Caroline Gilby MW examines exactly what it is that makes one wine taste differently from another by looking at the science behind how we taste.
Taste and flavour: tickling the taste buds
Taste is detected by the bumps that speckle the tongue
Senses of smell and taste must have been vital to the survival of early humans trying to distinguish food from poison, so it is astonishing how poorly understood these senses are.
Most of us probably grew up with the old concept of 4 types of taste receptors on our tongues - salt, bitter sweet and sour, while the discovery in 1909 of the umami (or savoury) receptor was largely ignored till around 1980s (probably because the original paper was published in Japanese).
Finally, in 2000, the first taste receptors for bitter compounds were identified, then sweet, umami, sour (sour taste cells also host the Car4 receptor that senses carbon dioxide in fizzy drinks, discovered in 2009) and finally salt as recently as 2010.
Researchers continue to look for more too. Recent discoveries include taste receptors in our trachea, intestines and even in testicles - researchers speculate that this may be to do with linking food status to reproductive health.
Taste is detected by the bumps or papillae that speckle the tongue. There are 4 types: the filiform papillae simply detect texture, whereas the other 3 - fungiform, foliate and circumvallate - contain onion-shaped taste buds. Each taste bud is packed with taste cells, with sensors for the five basic tastes.
Receptors to all 5 tastes all over tongue
The once common belief that different taste buds were mapped to different places on our tongue is plain wrong: every part of the tongue is sensitive to all five tastes.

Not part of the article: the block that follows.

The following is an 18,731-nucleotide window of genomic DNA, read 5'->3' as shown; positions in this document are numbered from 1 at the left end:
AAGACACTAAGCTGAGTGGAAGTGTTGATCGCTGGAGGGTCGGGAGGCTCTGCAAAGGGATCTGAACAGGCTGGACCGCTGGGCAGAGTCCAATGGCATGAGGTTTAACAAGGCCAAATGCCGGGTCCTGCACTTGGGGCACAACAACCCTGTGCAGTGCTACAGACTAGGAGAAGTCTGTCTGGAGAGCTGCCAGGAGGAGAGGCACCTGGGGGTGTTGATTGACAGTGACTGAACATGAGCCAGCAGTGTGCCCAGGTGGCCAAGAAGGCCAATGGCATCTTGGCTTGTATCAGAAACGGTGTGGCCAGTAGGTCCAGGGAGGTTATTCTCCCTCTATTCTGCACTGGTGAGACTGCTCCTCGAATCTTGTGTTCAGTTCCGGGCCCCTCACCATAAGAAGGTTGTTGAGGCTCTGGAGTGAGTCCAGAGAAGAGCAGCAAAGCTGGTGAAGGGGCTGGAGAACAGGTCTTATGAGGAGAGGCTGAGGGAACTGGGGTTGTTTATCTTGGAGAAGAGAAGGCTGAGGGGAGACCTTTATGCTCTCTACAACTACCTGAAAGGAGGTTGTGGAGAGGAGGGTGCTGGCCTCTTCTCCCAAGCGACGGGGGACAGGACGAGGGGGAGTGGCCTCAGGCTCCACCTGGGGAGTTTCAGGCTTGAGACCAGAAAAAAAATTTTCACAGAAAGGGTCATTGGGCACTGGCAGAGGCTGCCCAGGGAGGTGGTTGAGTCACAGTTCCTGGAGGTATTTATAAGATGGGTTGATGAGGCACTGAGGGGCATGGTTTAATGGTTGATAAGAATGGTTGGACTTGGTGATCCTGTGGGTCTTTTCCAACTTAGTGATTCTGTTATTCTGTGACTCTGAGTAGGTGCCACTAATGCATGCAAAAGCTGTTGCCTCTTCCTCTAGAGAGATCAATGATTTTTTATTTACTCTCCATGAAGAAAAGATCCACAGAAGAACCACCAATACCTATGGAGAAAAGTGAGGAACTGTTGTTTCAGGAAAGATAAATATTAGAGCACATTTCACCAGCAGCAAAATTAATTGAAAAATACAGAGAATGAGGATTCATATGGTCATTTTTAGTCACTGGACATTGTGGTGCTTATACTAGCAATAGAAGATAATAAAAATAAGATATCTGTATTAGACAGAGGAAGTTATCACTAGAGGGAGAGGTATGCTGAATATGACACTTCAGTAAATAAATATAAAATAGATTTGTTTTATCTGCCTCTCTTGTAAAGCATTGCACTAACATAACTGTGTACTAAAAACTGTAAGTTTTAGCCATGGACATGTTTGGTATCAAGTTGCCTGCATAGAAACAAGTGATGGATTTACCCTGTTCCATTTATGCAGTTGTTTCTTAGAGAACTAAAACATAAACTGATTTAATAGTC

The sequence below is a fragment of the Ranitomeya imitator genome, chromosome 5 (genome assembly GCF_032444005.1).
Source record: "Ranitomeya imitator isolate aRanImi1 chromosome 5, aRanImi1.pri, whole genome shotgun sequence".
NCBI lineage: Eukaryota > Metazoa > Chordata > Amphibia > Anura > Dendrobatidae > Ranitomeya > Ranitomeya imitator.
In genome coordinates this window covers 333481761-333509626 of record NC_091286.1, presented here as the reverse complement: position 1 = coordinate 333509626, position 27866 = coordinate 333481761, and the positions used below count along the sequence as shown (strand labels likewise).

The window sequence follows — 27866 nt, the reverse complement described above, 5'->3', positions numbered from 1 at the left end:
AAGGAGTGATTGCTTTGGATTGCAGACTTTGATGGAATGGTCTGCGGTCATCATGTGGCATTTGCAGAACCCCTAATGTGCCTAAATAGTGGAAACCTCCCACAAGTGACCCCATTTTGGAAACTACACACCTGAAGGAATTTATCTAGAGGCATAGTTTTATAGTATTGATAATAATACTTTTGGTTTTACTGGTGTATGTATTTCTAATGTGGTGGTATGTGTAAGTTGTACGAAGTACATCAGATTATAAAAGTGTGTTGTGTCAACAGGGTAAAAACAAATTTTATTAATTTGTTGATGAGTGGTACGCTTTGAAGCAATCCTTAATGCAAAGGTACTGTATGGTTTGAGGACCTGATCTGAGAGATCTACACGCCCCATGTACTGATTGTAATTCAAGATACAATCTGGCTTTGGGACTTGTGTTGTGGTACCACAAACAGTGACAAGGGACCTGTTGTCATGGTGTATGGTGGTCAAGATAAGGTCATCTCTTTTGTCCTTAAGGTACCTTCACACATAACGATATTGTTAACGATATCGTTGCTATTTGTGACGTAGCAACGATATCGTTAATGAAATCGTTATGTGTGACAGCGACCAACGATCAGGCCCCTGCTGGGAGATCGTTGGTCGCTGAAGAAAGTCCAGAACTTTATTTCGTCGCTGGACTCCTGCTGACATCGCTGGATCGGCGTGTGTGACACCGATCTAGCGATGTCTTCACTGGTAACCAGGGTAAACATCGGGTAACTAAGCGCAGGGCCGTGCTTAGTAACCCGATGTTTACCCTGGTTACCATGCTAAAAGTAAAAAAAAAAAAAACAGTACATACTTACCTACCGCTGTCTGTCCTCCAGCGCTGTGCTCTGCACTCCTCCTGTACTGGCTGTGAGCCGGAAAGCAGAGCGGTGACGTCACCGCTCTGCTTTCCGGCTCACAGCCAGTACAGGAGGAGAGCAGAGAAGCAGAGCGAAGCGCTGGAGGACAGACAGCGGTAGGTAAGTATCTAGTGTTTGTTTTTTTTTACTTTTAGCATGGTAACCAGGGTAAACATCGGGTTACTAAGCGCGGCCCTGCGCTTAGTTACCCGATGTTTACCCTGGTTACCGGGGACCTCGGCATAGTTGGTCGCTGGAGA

What makes a good taster?
This leads on to exploring differing taste thresholds in tasters, which is important to help us understand why our preferences for wine vary so much. It's fairly widely known that tasting sensitivity is divided roughly into super-tasters, normal tasters and non-tasters.
Super-tasters are notably more sensitive to bitterness, tested using a compound called 6-n-propylthiouracil (PROP), which tastes intensely bitter to super-tasters, mildly bitter to normal tasters and flavourless to the rest. About 25% of us are believed to be super-tasters and the trait is more common in women, while a further 25% are non-tasters.
It was also believed that this sensitivity to bitterness was linked to the number of taste papillae on your tongue, but recent research in Denver, Colorado tested 3,000 people and found no link at all between number of papillae and perception of bitterness with PROP. Another long-held belief busted!
With wine tasting - especially with levels of phenolic bitterness (tannins, polyphenols and many more complex compounds) common in wine, it is really useful to know where you fit on the scale. Similarly perceptions of sweetness, sourness and umami (savoury) characters also vary.
The 'feel' of wine in the mouth
Taste is also about physical tactile sensations. 'Mouth-feel' is a term that sums this up nicely as it literally means how the wine feels when you taste it. Sensations you might have noticed include whether the wine gives a drying sensation - or astringency, and whether it seems 'fat' and rounded.
Taste is also commonly confused with physical (or somatosensory sensations) such as the cool of menthol or the heat of chili peppers.